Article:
Under the lights and rain, the two teams battled for each point. There was blood, definitely sweat, and even a ripped jersey or two. Players were jumping and sprinting and fighting back any exhaustion that may have started to creep up in the nearly two-hour long game. The sidelines were roaring with each dodge and dive, and the occasional layout catch through the end-zone.
This was not a football game. Nor was it rugby. This was ultimate frisbee, and to most first-time watchers, the electric atmosphere of these games and the intensity on the field may come as a surprise.
For most students at Harvard, it may also be a surprise to learn that there is a team on campus, the nationally ranked Harvard Red Line.
The scene described above was that from the scrimmage last Wednesday night, when Harvard hosted the new professional team, the Boston Whitecaps. The latter is a member of the new Major League Ultimate (MLU), which has its inaugural season starting up this Saturday. Being very competitive, and conveniently local, the Red Line were open to host the pros in what would be their first exposure to game play since their franchise was born
After the worst of the storm passed through, the captains met in the middle. The first “pull” (similar to a kick-off in football) was determined by a coin flip and the teams took their start at each respective end line. With the throw, the action immediately commenced.
“It is a lot like seven on seven football,” said senior Misha Herscu, one of the captains for the Red Line. “Except that everyone is a wide receiver and a quarterback.”
The game was neck-and-neck. Points were shared, going back and forth until finally the Whitecaps pulled ahead to make it 8-6, and didn’t look back. A highlight of the game, which showed just one aspect of the incredible skill that this sport entails, came when a member of the visiting team dove through the end zone for an impressive, “layout” catch. The crowd went wild. After the time for three quarters ran out, the final score was 14-10, Boston.
“Whenever someone who hasn’t seen ultimate before watches a high level college or club team playing, they are always surprised by the speed and general high level of athleticism,” Herscu said. “It is an extremely exciting sport to watch.”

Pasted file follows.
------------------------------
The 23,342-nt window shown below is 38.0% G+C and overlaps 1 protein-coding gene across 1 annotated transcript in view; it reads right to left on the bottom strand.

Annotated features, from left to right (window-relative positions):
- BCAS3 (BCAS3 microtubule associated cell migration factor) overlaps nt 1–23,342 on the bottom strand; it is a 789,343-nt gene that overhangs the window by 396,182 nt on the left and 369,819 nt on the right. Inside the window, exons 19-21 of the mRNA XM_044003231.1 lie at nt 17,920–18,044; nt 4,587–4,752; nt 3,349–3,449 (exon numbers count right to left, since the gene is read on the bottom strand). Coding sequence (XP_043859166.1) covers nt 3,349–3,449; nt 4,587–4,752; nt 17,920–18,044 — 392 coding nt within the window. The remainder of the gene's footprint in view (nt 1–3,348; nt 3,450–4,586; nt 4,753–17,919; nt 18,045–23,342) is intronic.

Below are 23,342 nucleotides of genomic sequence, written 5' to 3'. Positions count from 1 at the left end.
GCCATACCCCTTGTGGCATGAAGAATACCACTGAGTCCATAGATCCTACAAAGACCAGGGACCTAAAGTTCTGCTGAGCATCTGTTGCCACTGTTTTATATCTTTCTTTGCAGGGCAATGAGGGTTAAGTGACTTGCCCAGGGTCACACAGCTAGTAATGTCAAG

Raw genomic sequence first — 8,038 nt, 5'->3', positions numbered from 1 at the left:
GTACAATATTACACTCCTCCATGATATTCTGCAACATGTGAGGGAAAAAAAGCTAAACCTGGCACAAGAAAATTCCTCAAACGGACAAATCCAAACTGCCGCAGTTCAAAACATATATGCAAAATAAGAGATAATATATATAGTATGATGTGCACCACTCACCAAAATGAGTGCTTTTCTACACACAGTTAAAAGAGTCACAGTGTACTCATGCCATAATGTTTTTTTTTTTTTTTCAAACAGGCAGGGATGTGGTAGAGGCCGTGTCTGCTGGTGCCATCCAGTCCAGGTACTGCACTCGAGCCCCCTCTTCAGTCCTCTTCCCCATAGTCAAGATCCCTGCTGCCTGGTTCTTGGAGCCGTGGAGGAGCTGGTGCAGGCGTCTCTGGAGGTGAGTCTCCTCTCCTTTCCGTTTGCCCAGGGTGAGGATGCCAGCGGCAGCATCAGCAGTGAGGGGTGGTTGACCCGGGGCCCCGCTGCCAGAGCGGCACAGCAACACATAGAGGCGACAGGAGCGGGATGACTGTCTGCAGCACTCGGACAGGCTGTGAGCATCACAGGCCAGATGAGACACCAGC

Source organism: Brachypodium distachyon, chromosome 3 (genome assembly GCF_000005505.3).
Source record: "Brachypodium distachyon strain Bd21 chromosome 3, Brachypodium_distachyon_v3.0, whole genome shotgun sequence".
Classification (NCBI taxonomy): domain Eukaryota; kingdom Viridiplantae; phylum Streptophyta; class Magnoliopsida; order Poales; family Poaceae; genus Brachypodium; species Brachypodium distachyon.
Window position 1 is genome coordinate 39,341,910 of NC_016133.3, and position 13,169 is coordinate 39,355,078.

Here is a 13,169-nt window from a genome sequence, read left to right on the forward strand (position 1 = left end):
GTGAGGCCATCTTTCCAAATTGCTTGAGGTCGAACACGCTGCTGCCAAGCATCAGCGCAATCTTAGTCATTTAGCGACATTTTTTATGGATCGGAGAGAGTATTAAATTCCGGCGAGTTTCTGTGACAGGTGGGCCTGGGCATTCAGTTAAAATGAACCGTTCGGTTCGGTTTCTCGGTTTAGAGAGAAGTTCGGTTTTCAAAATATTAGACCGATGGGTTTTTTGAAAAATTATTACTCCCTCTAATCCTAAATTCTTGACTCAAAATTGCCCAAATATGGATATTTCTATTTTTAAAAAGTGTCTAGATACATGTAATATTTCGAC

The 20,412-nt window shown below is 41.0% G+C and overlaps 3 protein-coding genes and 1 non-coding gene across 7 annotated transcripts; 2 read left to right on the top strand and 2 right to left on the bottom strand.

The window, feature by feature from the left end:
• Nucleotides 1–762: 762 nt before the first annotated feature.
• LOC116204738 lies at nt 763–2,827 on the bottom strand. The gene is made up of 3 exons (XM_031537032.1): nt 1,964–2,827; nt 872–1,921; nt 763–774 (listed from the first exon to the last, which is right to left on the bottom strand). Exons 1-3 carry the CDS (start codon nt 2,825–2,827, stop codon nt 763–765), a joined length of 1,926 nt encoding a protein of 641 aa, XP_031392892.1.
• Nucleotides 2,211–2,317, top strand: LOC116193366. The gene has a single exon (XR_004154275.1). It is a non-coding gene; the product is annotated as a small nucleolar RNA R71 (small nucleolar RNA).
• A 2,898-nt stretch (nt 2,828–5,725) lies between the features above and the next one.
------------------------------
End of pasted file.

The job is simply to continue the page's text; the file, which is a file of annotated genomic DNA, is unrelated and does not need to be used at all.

For a first time visitor to an Ultimate game, there is a lot to learn. Teams will often have cheers that they perform from their sidelines as a tradition of the game. Additionally, the referee system involves observers to step in when the players cannot make the honest call themselves. This reflects the unique nature of the sport, which highlights the integrity that is upheld on the field. Competitive ultimate is a new phenomenon, and Harvard is ahead of the game.
Starting in the 70s, the Red Line has grown to national acclaim, currently on the road to the final tournament, sitting as No. 12 in USA Ultimate Rankings. The 24 , crimson-clad players are led by coach Michael MacKenzie, and have upset top-ranked teams like Tufts, Arizona and Michigan this season.
The dream to start a new professional league came from a club team owner in Philadelphia, Jeff Snader. As the founder of MLU, he pulled together enough interest to get two divisions and one league for professional Ultimate.
“Those of us who gathered together to start this league know that ultimate is played by too many amazing athletes, features too many dramatic moments and produces too many incredible highlights to find itself on the sideline of spectator sports,” according to its website.
Jeff Graham is the captain for Boston Whitecaps and former coach for the Harvard Red Line. He started playing Ultimate his senior year in high school, when a few friends who just finished their first year in college showed him the popular, new sport that was spreading on their respective campuses.
After four competitive years of Ultimate at UMass Amherst, Graham went on to start a high school program with a friend in Hillsboro, ME, before coaching at Harvard. He returned the favor of spreading the sport to younger ages, as it was given to him, years later.
After dabbling in the amateur club level and devoting his weekends in the summer to tournaments, the opportunity for professionalism presented itself.
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